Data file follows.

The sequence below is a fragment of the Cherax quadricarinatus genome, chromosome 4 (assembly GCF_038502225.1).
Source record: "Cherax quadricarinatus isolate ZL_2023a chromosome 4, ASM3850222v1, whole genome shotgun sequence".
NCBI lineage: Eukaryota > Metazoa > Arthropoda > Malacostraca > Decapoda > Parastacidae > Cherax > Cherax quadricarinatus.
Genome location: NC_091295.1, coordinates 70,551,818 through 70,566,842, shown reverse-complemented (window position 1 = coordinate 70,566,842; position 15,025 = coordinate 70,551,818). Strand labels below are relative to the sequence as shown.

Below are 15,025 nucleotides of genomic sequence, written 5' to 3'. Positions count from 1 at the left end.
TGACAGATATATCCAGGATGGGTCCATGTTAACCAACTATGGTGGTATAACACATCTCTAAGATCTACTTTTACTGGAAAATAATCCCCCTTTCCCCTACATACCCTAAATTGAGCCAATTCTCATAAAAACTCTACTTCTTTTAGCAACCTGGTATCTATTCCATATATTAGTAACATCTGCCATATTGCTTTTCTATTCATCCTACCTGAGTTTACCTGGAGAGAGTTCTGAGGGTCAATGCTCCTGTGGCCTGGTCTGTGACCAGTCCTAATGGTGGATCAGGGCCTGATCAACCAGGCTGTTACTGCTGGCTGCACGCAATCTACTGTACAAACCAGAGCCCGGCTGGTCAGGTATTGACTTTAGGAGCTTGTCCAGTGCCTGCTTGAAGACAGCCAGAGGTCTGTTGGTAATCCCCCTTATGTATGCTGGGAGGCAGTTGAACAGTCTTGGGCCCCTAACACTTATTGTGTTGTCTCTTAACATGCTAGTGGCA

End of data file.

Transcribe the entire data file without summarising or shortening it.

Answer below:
The sequence below is a fragment of the Cherax quadricarinatus genome, chromosome 4 (assembly GCF_038502225.1).
Source record: "Cherax quadricarinatus isolate ZL_2023a chromosome 4, ASM3850222v1, whole genome shotgun sequence".
NCBI lineage: Eukaryota > Metazoa > Arthropoda > Malacostraca > Decapoda > Parastacidae > Cherax > Cherax quadricarinatus.
Genome location: NC_091295.1, coordinates 70,551,818 through 70,566,842, shown reverse-complemented (window position 1 = coordinate 70,566,842; position 15,025 = coordinate 70,551,818). Strand labels below are relative to the sequence as shown.

Below are 15,025 nucleotides of genomic sequence, written 5' to 3'. Positions count from 1 at the left end.
TGACAGATATATCCAGGATGGGTCCATGTTAACCAACTATGGTGGTATAACACATCTCTAAGATCTACTTTTACTGGAAAATAATCCCCCTTTCCCCTACATACCCTAAATTGAGCCAATTCTCATAAAAACTCTACTTCTTTTAGCAACCTGGTATCTATTCCATATATTAGTAACATCTGCCATATTGCTTTTCTATTCATCCTACCTGAGTTTACCTGGAGAGAGTTCTGAGGGTCAATGCTCCTGTGGCCTGGTCTGTGACCAGTCCTAATGGTGGATCAGGGCCTGATCAACCAGGCTGTTACTGCTGGCTGCACGCAATCTACTGTACAAACCAGAGCCCGGCTGGTCAGGTATTGACTTTAGGAGCTTGTCCAGTGCCTGCTTGAAGACAGCCAGAGGTCTGTTGGTAATCCCCCTTATGTATGCTGGGAGGCAGTTGAACAGTCTTGGGCCCCTAACACTTATTGTGTTGTCTCTTAACATGCTAGTGGCA